we walked home we noticed this poster which reminded us that the next day was the
"Fete de la Musique." Sometime after 11pm, the new scintillating lights on
the Eiffel Tower would be illuminated for the first time.
The temporary scintillating lights that had been installed for 2000/2001 were so popular that the bureaucrats decided a high-tech, longer-lasting scintillating light system was required. They secretly ran a test of the lights earlier in the week, so everyone knew that Saturday's event would not be a dud.
The system consists of 20,000 flashes. It is supposed to last for ten years, or 10 million flashes of light. Thirty-some mountain climbers were hired to install the lights, using 40 kilometers of wire and 60 tons of metal pieces for attaching the wire and lights. The lights were allowed to scintillate all night last night, but from now on, it will be just the first ten minutes of each hour during the night. The cost? 4.55 million euros.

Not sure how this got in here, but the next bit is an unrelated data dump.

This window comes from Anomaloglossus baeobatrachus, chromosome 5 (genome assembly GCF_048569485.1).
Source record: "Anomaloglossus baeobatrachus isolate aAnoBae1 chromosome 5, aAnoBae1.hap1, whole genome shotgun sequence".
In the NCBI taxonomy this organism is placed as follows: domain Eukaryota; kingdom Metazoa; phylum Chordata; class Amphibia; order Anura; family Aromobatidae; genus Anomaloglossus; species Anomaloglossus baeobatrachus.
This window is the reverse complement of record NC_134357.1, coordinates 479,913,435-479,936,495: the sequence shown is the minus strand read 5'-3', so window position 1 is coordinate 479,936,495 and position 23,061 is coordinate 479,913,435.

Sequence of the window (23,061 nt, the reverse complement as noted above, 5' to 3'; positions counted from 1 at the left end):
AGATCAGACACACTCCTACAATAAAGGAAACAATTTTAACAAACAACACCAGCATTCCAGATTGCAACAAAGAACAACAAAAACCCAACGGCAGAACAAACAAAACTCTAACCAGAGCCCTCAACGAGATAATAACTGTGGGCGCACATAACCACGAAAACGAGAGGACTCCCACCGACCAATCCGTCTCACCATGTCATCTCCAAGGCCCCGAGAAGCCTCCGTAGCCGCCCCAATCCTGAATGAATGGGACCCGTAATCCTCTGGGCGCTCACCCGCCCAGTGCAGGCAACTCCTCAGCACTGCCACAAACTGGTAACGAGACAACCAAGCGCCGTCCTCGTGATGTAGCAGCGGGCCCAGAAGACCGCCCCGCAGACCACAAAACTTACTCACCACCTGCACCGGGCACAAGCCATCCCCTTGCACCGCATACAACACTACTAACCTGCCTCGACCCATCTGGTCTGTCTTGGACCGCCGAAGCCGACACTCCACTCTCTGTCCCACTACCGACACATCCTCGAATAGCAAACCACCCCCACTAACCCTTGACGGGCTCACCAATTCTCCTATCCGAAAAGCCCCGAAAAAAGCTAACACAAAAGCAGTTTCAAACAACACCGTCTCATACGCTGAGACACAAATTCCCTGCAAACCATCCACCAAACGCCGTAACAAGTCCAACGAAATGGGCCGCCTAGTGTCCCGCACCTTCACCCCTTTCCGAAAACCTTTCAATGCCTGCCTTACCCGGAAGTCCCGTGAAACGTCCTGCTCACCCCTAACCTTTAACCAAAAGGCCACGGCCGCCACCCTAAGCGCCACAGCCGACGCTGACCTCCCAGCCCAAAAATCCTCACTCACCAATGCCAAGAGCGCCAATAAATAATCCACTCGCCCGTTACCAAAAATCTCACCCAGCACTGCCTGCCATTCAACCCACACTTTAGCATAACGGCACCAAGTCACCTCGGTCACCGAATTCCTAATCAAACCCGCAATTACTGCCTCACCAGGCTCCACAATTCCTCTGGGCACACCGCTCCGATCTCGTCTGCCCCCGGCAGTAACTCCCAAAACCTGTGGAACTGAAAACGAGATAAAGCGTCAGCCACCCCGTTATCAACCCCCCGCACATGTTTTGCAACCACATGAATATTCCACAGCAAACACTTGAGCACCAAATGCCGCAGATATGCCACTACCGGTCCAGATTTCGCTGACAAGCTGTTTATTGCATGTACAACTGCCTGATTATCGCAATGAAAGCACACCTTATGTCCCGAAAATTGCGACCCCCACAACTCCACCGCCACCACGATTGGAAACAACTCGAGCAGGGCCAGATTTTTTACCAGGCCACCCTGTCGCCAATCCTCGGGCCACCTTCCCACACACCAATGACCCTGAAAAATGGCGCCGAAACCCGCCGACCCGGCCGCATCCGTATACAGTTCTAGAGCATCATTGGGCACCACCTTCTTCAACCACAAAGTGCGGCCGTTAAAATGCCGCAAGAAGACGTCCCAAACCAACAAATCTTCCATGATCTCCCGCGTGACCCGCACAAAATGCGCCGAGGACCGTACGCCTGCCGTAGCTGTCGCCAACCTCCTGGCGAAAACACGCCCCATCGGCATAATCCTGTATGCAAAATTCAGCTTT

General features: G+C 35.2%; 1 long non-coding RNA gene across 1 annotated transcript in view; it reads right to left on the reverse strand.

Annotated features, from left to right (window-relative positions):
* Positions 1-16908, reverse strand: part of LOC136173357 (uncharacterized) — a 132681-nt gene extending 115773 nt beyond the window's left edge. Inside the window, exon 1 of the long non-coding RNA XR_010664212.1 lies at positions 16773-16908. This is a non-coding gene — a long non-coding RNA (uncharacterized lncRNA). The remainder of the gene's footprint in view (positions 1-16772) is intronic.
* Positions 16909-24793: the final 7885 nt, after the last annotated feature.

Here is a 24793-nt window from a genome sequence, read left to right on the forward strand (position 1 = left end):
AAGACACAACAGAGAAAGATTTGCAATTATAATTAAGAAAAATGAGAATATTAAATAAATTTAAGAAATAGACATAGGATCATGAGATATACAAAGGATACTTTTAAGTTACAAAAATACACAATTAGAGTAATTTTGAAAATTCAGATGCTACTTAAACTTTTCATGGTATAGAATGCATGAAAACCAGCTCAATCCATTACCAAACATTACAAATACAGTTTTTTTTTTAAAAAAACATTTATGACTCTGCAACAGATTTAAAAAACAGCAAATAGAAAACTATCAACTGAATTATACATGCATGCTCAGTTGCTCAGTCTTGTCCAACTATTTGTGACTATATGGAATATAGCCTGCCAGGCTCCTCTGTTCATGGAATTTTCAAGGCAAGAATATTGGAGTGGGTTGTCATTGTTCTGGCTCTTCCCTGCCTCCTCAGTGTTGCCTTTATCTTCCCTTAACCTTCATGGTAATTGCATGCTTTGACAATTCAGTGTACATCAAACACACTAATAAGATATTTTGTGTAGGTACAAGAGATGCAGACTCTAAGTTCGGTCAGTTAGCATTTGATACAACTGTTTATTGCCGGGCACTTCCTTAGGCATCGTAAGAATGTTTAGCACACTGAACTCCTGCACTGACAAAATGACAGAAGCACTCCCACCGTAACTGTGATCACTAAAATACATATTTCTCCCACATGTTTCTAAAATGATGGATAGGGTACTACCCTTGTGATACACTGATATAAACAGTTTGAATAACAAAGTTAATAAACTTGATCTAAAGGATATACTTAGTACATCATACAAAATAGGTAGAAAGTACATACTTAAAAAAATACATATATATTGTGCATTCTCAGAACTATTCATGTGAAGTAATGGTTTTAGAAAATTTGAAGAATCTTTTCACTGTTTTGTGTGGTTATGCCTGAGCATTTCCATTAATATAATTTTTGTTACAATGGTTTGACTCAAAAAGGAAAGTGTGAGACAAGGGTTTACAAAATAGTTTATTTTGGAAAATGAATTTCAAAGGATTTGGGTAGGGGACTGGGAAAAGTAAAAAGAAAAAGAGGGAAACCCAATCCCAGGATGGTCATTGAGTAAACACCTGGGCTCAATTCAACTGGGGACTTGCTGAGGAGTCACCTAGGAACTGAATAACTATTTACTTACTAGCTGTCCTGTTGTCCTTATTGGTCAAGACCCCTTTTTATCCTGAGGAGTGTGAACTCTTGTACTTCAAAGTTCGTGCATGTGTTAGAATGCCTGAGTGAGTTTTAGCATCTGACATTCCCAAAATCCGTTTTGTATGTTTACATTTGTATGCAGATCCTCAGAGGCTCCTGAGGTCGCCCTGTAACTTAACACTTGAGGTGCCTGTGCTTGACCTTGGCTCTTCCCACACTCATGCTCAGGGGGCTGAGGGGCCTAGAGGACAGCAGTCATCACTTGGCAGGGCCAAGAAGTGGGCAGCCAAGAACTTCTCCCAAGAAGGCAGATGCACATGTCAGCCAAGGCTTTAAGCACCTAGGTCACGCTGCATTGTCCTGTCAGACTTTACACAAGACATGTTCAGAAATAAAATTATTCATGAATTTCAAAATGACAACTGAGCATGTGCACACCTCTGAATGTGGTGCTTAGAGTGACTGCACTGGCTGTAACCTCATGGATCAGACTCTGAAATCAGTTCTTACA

We watched on Saturday night, from the kitchen window in the apartment.
left you see preparations being made on the Champ de Mars for the Festival of Music.
This Saturday celebration consists of music being played at all kinds of places all
afternoon and evening. It is in its 22nd year! The biggest show of all is on
the Champ de Mars, in front of the Eiffel Tower. 500,000 people attended, so we
found it easier to watch the show on TV, in the comfort of the apartment. Last
night, this stage became a glittering high-tech venue. The round screens you see